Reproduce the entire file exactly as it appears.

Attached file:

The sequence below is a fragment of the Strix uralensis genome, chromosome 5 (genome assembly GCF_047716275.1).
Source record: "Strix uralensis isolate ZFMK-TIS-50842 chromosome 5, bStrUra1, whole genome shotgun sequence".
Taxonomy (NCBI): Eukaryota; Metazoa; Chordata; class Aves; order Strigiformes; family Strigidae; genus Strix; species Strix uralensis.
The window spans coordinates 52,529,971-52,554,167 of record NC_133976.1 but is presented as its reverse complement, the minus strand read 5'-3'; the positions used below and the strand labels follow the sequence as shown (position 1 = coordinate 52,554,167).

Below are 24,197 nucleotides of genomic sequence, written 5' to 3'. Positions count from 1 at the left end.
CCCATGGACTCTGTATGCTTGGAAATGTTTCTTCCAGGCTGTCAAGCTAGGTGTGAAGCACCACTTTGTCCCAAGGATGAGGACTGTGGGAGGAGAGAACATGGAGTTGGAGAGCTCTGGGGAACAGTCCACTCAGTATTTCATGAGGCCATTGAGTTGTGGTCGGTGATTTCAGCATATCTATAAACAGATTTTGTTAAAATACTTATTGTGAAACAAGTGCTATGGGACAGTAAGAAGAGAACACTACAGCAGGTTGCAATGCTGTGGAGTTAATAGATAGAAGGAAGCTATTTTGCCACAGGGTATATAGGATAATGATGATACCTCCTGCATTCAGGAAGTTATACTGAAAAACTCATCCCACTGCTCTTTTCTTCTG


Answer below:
The sequence below is a fragment of the Strix uralensis genome, chromosome 5 (genome assembly GCF_047716275.1).
Source record: "Strix uralensis isolate ZFMK-TIS-50842 chromosome 5, bStrUra1, whole genome shotgun sequence".
Taxonomy (NCBI): Eukaryota; Metazoa; Chordata; class Aves; order Strigiformes; family Strigidae; genus Strix; species Strix uralensis.
The window spans coordinates 52,529,971-52,554,167 of record NC_133976.1 but is presented as its reverse complement, the minus strand read 5'-3'; the positions used below and the strand labels follow the sequence as shown (position 1 = coordinate 52,554,167).

Below are 24,197 nucleotides of genomic sequence, written 5' to 3'. Positions count from 1 at the left end.
CCCATGGACTCTGTATGCTTGGAAATGTTTCTTCCAGGCTGTCAAGCTAGGTGTGAAGCACCACTTTGTCCCAAGGATGAGGACTGTGGGAGGAGAGAACATGGAGTTGGAGAGCTCTGGGGAACAGTCCACTCAGTATTTCATGAGGCCATTGAGTTGTGGTCGGTGATTTCAGCATATCTATAAACAGATTTTGTTAAAATACTTATTGTGAAACAAGTGCTATGGGACAGTAAGAAGAGAACACTACAGCAGGTTGCAATGCTGTGGAGTTAATAGATAGAAGGAAGCTATTTTGCCACAGGGTATATAGGATAATGATGATACCTCCTGCATTCAGGAAGTTATACTGAAAAACTCATCCCACTGCTCTTTTCTTCTG